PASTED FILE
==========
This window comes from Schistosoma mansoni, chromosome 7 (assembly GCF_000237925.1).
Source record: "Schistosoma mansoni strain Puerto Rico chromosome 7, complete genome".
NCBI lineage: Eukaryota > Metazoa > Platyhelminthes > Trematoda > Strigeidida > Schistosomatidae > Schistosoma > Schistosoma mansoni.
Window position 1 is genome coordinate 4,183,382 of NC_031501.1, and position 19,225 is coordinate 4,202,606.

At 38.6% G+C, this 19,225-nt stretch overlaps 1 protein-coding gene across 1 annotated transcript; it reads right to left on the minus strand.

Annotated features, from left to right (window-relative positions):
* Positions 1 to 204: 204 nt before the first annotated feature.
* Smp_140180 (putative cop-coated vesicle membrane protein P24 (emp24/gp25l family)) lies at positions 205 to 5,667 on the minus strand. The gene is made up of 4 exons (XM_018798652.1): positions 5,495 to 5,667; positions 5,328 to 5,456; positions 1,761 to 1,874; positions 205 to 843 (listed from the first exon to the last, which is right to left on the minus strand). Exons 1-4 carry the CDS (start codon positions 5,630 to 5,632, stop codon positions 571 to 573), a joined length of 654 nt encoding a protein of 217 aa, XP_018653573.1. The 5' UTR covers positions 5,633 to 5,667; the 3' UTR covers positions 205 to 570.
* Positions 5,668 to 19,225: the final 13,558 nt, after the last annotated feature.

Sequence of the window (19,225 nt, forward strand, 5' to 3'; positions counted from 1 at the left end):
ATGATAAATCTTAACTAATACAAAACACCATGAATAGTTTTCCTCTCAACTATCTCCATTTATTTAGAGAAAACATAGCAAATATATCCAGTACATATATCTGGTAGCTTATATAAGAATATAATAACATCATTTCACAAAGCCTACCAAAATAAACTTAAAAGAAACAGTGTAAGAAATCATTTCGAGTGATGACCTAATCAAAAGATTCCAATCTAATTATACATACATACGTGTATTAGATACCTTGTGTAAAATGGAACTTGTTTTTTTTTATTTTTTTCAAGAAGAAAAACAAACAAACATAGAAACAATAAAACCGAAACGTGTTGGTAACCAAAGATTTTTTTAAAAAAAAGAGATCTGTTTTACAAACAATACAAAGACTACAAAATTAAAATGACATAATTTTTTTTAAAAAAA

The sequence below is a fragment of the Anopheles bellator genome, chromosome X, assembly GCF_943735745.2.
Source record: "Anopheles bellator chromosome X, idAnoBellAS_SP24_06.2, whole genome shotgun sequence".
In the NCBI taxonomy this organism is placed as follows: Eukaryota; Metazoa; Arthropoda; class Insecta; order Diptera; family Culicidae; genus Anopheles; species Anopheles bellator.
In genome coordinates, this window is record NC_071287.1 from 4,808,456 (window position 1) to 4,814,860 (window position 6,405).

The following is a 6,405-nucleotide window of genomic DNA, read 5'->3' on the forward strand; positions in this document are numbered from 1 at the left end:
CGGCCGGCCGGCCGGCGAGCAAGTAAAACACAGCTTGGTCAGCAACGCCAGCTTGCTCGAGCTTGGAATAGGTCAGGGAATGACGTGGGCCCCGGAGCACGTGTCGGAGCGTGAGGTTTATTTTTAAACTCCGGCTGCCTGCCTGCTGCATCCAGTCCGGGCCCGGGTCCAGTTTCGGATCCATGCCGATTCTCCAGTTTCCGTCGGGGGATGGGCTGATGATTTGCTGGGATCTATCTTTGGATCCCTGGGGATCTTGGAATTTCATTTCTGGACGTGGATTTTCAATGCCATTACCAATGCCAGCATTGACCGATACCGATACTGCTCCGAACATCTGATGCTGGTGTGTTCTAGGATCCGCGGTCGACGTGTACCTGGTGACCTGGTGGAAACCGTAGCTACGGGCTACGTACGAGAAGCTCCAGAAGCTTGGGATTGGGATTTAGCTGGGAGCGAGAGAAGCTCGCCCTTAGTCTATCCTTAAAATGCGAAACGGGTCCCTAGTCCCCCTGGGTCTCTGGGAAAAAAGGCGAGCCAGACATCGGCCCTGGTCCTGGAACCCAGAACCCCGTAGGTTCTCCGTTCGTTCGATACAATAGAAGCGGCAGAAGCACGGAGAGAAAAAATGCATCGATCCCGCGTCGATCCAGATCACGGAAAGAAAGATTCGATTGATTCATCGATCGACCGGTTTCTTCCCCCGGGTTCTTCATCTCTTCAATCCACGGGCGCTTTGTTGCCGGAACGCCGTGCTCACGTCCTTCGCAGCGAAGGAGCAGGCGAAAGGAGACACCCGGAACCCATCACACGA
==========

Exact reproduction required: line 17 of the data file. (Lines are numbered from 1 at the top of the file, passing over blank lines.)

CGGCCGGCCGGCCGGCGAGCAAGTAAAACACAGCTTGGTCAGCAACGCCAGCTTGCTCGAGCTTGGAATAGGTCAGGGAATGACGTGGGCCCCGGAGCACGTGTCGGAGCGTGAGGTTTATTTTTAAACTCCGGCTGCCTGCCTGCTGCATCCAGTCCGGGCCCGGGTCCAGTTTCGGATCCATGCCGATTCTCCAGTTTCCGTCGGGGGATGGGCTGATGATTTGCTGGGATCTATCTTTGGATCCCTGGGGATCTTGGAATTTCATTTCTGGACGTGGATTTTCAATGCCATTACCAATGCCAGCATTGACCGATACCGATACTGCTCCGAACATCTGATGCTGGTGTGTTCTAGGATCCGCGGTCGACGTGTACCTGGTGACCTGGTGGAAACCGTAGCTACGGGCTACGTACGAGAAGCTCCAGAAGCTTGGGATTGGGATTTAGCTGGGAGCGAGAGAAGCTCGCCCTTAGTCTATCCTTAAAATGCGAAACGGGTCCCTAGTCCCCCTGGGTCTCTGGGAAAAAAGGCGAGCCAGACATCGGCCCTGGTCCTGGAACCCAGAACCCCGTAGGTTCTCCGTTCGTTCGATACAATAGAAGCGGCAGAAGCACGGAGAGAAAAAATGCATCGATCCCGCGTCGATCCAGATCACGGAAAGAAAGATTCGATTGATTCATCGATCGACCGGTTTCTTCCCCCGGGTTCTTCATCTCTTCAATCCACGGGCGCTTTGTTGCCGGAACGCCGTGCTCACGTCCTTCGCAGCGAAGGAGCAGGCGAAAGGAGACACCCGGAACCCATCACACGA